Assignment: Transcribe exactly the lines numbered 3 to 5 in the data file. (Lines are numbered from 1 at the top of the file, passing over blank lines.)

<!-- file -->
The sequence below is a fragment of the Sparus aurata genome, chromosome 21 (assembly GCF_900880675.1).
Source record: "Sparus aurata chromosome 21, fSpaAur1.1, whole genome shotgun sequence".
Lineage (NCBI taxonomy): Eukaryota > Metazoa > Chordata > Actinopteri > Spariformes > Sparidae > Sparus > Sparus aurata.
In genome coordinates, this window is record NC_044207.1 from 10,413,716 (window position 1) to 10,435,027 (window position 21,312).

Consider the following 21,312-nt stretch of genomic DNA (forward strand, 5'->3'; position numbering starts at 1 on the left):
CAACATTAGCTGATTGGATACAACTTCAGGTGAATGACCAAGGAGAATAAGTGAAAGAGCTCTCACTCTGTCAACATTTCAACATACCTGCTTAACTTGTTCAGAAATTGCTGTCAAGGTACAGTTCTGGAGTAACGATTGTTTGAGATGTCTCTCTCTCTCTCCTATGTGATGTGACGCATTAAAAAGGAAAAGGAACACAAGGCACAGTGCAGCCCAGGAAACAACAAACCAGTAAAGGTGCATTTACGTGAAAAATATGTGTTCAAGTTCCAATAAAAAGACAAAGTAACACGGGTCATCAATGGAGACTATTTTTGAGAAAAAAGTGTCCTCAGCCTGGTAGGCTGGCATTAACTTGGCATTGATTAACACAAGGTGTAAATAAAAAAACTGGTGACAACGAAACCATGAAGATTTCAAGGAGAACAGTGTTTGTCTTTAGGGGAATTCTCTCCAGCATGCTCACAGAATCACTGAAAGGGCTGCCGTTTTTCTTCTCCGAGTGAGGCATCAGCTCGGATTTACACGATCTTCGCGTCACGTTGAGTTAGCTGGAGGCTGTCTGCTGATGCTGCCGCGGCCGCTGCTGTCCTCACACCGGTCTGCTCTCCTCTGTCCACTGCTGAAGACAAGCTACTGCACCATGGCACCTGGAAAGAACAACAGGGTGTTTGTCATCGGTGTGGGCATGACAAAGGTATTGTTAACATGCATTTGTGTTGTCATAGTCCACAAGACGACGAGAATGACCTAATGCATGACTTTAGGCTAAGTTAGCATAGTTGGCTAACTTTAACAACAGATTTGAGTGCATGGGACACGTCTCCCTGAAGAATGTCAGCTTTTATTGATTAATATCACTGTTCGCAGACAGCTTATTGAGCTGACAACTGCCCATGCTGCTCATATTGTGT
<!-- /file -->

Lineage (NCBI taxonomy): Eukaryota > Metazoa > Chordata > Actinopteri > Spariformes > Sparidae > Sparus > Sparus aurata.
In genome coordinates, this window is record NC_044207.1 from 10,413,716 (window position 1) to 10,435,027 (window position 21,312).

Consider the following 21,312-nt stretch of genomic DNA (forward strand, 5'->3'; position numbering starts at 1 on the left):